Blogs > Elm City to Eagleville

A blog on UConn women's basketball.

Sunday, May 25, 2014

Camara taking her time in recruiting

UConn already got one recruit from the 2013-14 Blair Academy team as Meriden native Sadie Edwards is one of four incoming freshmen for the Huskies.

Recently UConn has started to show an interest in Blair Academy rising senior Batouly Camara.

Camara, who is here in Colorado Springs trying out for the U-18 national team, admitted that she has a long way to go in figuring out her college of preference.

"It (UConn's interest) was a progression, being with USA (Basketball) and being able to talk to them, word gets around," Camara said. "I feel honored to be even considered by UConn and Geno (Auriemma).

"I probably should rush but I haven't narrowed my list yet. I am going to start taking officials in the fall and that is where I am right now."

When I went to watch Blair Academy play on Jan. 18 (the day before UConn played at Rutgers) Edwards didn't play but Camara was one of the most impressive players for Blair Academy. She displayed the ability to score both inside and out.

"That is something I will do whatever I can, if my teammates need me to shoot that game or be down low and bang inside, I will do that," Camara said.

Camara had nothing but good things to say about Edwards.

"She did great things down there and whatever she puts her mind to, the sky is the limit," Camara said. "She brings our practice to a different level, she always comes to the gym and has that high intensity."

While I have been highlighting how well Connecticut high school stars Kiah Gillespie (who is among the final 46 players at the U-17 trials) and Abby Laszewski (who was among the final 70 players at the U-17 camp). But in Colorado Springs there's plenty to celebrate as two kids from the city are among the final 46.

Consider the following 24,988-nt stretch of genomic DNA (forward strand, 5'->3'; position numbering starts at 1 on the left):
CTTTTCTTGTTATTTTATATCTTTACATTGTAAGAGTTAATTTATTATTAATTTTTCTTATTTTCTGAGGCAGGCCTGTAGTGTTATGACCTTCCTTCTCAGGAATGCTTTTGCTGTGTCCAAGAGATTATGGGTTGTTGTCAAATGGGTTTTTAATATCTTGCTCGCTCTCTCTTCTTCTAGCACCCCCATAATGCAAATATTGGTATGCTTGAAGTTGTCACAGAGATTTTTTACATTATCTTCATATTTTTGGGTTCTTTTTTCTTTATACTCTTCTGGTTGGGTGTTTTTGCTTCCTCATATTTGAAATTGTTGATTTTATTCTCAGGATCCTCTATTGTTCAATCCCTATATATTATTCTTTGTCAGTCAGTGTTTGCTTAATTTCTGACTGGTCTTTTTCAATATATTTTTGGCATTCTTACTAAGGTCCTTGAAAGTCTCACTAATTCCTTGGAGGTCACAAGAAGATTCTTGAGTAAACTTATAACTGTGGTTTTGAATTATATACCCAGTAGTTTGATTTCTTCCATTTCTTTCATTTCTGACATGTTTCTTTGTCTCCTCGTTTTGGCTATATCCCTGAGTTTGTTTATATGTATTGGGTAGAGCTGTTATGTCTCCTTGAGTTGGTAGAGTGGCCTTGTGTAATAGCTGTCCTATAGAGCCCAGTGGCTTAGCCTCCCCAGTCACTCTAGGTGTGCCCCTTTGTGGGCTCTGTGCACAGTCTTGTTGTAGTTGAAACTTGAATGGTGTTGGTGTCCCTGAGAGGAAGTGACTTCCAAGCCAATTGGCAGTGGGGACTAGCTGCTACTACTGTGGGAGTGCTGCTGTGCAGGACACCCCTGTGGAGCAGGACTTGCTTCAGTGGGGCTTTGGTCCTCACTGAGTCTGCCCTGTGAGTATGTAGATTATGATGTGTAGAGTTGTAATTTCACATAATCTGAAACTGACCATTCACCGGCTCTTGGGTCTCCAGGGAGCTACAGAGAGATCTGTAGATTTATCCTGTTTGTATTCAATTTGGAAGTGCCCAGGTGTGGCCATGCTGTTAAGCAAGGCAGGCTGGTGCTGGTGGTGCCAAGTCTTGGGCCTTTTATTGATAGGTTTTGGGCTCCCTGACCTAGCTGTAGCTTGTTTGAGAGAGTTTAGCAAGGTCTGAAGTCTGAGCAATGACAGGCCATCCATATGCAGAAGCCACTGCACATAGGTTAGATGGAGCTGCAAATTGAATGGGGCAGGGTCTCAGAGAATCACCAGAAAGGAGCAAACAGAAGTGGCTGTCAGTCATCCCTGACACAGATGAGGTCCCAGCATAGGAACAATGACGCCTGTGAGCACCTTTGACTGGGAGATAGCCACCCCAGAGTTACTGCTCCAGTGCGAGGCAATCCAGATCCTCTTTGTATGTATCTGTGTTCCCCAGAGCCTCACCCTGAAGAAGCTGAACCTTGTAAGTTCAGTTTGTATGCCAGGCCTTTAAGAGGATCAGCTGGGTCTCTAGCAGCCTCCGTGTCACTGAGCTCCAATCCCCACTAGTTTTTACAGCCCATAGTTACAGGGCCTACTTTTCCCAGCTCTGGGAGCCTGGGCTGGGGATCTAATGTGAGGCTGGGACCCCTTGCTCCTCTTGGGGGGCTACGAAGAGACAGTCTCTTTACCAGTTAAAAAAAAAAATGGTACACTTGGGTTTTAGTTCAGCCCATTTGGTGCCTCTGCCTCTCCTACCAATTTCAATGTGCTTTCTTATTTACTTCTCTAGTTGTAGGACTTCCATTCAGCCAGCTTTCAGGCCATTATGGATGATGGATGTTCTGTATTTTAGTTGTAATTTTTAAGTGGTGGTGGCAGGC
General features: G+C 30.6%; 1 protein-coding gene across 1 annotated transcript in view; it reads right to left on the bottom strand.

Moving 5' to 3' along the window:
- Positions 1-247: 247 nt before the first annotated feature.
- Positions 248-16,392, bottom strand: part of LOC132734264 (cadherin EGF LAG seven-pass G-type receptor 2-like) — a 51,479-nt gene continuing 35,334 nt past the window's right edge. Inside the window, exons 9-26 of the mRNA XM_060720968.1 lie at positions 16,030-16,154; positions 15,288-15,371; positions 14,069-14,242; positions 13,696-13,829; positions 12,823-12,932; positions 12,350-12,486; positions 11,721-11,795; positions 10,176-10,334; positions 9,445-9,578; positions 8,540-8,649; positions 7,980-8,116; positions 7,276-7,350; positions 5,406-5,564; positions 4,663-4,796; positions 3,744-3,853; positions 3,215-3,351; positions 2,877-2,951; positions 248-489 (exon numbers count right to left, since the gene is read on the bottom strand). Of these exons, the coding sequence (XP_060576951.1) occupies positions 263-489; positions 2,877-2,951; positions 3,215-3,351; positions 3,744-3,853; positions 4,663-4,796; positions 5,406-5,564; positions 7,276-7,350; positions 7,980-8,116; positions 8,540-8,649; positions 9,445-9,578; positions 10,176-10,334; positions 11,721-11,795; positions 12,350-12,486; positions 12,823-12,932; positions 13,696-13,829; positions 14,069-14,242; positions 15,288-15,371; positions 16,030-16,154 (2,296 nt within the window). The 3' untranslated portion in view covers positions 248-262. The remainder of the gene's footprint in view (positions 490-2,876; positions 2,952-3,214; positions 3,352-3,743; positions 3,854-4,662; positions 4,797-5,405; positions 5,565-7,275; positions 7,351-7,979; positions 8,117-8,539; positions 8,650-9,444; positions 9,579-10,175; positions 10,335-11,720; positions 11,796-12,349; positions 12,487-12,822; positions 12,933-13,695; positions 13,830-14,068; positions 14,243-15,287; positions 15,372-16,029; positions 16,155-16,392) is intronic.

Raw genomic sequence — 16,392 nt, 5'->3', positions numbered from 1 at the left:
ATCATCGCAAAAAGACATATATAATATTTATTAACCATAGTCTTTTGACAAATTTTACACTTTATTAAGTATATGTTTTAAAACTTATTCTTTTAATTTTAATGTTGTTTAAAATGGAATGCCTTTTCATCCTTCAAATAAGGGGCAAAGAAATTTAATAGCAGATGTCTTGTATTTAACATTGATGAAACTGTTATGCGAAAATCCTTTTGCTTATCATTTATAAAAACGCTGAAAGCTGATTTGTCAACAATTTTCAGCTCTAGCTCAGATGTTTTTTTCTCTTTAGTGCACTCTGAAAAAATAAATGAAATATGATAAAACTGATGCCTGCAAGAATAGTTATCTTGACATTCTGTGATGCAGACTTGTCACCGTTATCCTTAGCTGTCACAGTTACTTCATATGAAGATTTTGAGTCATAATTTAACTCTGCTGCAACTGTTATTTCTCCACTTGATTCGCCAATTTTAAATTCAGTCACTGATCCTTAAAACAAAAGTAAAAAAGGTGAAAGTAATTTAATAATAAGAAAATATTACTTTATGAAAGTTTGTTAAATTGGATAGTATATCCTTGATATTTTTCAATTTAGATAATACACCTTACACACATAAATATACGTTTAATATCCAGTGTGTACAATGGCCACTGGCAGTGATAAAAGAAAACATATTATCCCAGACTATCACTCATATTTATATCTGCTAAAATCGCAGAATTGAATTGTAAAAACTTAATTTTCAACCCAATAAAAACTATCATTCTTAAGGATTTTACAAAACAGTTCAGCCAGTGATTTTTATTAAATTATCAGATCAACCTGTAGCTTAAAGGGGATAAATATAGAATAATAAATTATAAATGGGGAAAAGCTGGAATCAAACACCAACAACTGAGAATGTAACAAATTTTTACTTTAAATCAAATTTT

Kylee Shook was one of 39 invitees (only 37 showed up) while Oliana Squires is one of nine applicants to make it through the first three cuts.

Considering all the stories that could be told about players coming in from all areas of the country, I thought it was an interesting angle to see what it is like for a Colorado Springs kid to come to the trials.

"I am just 10 minutes away so I think it is special to be here in Colorado Springs," Shook said.

When she came to the U-16 trials in 2013, it was not her first trip to the U.S. Olympic Training Center.

"I came here once just looking around touring (the facilities) and now I am back again," Shook said. "It is amazing seeing all the sports and the athletes, it is amazing especially with it being in my hometown.
It is nice because my dad just has to drive to come see me and it is good for him to support me and it would be great to play for my country."

Shook, a 6-foot-4 rising junior at Mesa Ridge High, and Oliana Squires, a 5-foot-9 rising junior at Sand Creek High, will be here until the final list of 12 is announced tomorrow morning.

 "I came in knowing what to expect but there is still competition here and there are more girls here, athletic girls, bigger, tougher," Shook said.

There was no lack of talented athletes on the grounds at the U.S. Olympic Training Center but it was the appearance of Seattle Seahawks quarterback Russell Wilson which created the most buzz.

Wilson, who led Seattle to the Super Bowl title, was here to watch his sister Anna (a Stanford commit) take part in the U-17 trials.

The folks at USA Basketball shot a video of Wilson which garnered more than 300,000 hits since it was posted on instagram.

After the morning practice session Anna Wilson spoke to Carl Adamec of the Manchester Journal Inquirer and I about her brother's visit as well as being able to watch the Super Bowl in person.

"Probably me (when asked who was more nervous at the Super Bowl)," Wilson said. "When it first started I don't think they would win by so much. I had faith that they were going to win but not by that much. Russ is never nervous.

"He is definitely my role model, both of my brothers are my role models but from athlete to athlete he is one of my biggest role models."


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